The first sermon I preached here was titled “It’s All About Love” and that is even more true now than it was then. For then I didn’t really know you. I didn’t know the love that you were capable of showing and sharing and giving. And now I do know you and I know your capacity for love. And I know that as long as you make sure that no matter what you do, if you make sure that it is all about love, at the beginning, at the end, and during everything in between, then everything will be alright.

God is calling. God is calling us all into an unknown future And he is calling us to different futures. The future that God is calling me into is different from the future that God is calling New Philadelphia into. And though we part ways today, we do not part in our hearts. For it is truly all about love. It is all about the love that God has for us, that we have for God, and that we have for each other. It has been since the beginning, through all that we have been through together, and it is about love now that we have come to the end.

Brothers and Sisters, friends, don’t stop listening for God’s call. Don’t stop answering God’s call, don’t stop saying “Here I am, Lord.” Don’t be afraid of that unknown future. And most of all don’t stop loving- at the beginning, at the end, and at every moment in between.

Amen

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This is the last pastoral letter that I will write for the weekly newsletter. I have really been struggling with what to write for this last time. Mostly be-cause I want to say my final, final words in my last sermon on Sunday. But also because I have been trying to figure out how to find the right words that would best capture my thoughts and feelings about my ministry with you over the past 3 and a half years. So I decided to heed the old saying that a picture is worth a thousand words and share with you two pictures that to me illustrate both what I have received from my ministry with you and what I have tried to give to you during my ministry with you. Maybe these will say more than two thousand words would. I know that they do to me.

This first picture shows what I have received from the congregation as your pastor. It is of the Confirmation Class from last year. All of my confirmation classes have been special but the one from last year really stands out. And not just be-cause my son was in that class but it stands out because I feel like all of those amazing kids are my “sons and daughters.” Over the months that we met together, we became a true family in Christ. We prayed together, we learned with and from each other, we supported and challenged each other, and most of all, we loved each other. And I am blessed to see them grow from disciples into apostles.

And while I will forever hold a special place in my heart for Ryan, Paul, Mercer, Beckett, Ava, Maggie, Georgia and Gracie (and this picture will hang on the walls of wherever I serve next) the experience that I had with this class was really an example of what I received from the entire congregation during my ministry. Together we have all been a true family in Christ. We have prayed together, we have learned with and from each other, we have supported and challenged each other, and most of all, we have loved each other. And I am eternally grateful for this gift.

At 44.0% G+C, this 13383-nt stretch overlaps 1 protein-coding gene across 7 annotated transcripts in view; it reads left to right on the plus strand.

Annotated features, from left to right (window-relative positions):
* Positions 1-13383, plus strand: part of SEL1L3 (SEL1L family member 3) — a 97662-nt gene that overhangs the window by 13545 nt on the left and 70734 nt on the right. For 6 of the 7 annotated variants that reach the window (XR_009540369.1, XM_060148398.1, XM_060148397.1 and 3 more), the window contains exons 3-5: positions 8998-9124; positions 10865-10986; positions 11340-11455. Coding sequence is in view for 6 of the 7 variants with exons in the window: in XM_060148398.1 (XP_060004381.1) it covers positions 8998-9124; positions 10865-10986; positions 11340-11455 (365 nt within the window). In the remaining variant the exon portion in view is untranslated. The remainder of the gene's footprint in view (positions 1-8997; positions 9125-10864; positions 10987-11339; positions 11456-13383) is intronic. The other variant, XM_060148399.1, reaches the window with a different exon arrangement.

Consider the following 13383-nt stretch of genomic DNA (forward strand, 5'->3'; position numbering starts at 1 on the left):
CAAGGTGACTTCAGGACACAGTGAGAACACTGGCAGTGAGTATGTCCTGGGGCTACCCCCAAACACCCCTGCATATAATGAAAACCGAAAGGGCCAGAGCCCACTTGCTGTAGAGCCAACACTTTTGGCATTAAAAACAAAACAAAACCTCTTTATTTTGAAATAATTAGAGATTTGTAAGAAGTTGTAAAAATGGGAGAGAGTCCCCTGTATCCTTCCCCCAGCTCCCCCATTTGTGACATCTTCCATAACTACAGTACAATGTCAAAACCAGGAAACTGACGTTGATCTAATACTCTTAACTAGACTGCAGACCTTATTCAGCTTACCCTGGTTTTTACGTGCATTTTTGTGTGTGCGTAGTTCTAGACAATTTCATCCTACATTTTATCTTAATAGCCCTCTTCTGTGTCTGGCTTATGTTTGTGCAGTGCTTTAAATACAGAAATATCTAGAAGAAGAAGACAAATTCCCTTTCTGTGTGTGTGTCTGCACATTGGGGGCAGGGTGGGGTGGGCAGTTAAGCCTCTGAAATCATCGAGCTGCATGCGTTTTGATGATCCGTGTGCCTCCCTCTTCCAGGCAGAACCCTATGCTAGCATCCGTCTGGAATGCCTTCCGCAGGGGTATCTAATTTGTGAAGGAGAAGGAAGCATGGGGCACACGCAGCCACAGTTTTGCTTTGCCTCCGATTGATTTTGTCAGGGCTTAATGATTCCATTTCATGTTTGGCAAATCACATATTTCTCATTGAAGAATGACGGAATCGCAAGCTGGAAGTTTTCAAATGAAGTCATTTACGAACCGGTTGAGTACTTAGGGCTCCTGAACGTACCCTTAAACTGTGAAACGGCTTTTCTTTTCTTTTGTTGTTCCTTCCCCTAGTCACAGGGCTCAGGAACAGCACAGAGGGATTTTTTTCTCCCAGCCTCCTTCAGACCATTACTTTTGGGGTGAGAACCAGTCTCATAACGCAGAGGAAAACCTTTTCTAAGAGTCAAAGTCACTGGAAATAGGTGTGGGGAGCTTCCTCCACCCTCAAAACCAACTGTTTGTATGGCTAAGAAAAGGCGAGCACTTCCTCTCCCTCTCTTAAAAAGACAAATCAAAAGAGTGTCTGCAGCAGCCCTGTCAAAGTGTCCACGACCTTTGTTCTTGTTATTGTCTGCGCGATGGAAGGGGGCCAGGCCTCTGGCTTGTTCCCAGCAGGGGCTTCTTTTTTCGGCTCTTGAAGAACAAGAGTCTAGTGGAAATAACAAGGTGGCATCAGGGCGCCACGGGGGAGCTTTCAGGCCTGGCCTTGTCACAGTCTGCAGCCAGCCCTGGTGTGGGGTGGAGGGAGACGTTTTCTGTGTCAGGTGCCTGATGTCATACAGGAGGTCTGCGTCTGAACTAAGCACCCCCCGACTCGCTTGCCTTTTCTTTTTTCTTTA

The second picture is representative of what I have tried to give to you during my minis-try among you. It was made by a choir member on Christmas Eve 2018.
This is one of my favorite pictures ever. It shows us doing what we do best. And I’m not talking about just the lovefeast and candle service. I’m talking about letting the light of Jesus Christ shine in us and through u to illuminate this dark world.

What I have tried to give you as your pastor is the reminder that you are the light that shines in the darkness, and to remember that the darkness can not and will not overcome it. It cannot and will not over-come YOU.

What I have tried to give you is the opportunity to let the light of Christ shine in you and through you so that all the world will see that light shining. So that the world will see it and know the God who sees and knows each and every one of you, the God who sees you and knows you and loves you. I have tried to help you receive the light, to help you be the light, and help you share the light. And that is what I hope and pray that you will continue to be and what you will continue to do as you live, love and serve like Jesus.

Pastor Joe

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The Regathering Committee has met and performed research regarding resuming in-person worship services at New Philadelphia Moravian Church.

While utilizing multiple resources, the Committee has compiled guidelines to set in place should we determine that it is safe for us to resume meeting on the Church campus at some time in the near future.

You may click the link HERE to read the guidelines and take the survey.

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URGENT NEED for Blood Donations

The need for blood is urgent right now!

Please contact Michael Crane to set up a time to give on June 29, if this date does not work for you, please consider giving at another time.

Michael Crane: 860-304-6907 or cranemrev@gmail.com

**Every successful donation will also receive a $5 Amazon gift card by email so be sure the Red Cross has your email address**  

Monday, June 29
2:00 p.m. until 6:30 p.m.
New Philadelphia Moravian Church Fellowship Hall

COVID Questions?  Read the information below:
Covid-19 Antibody Testing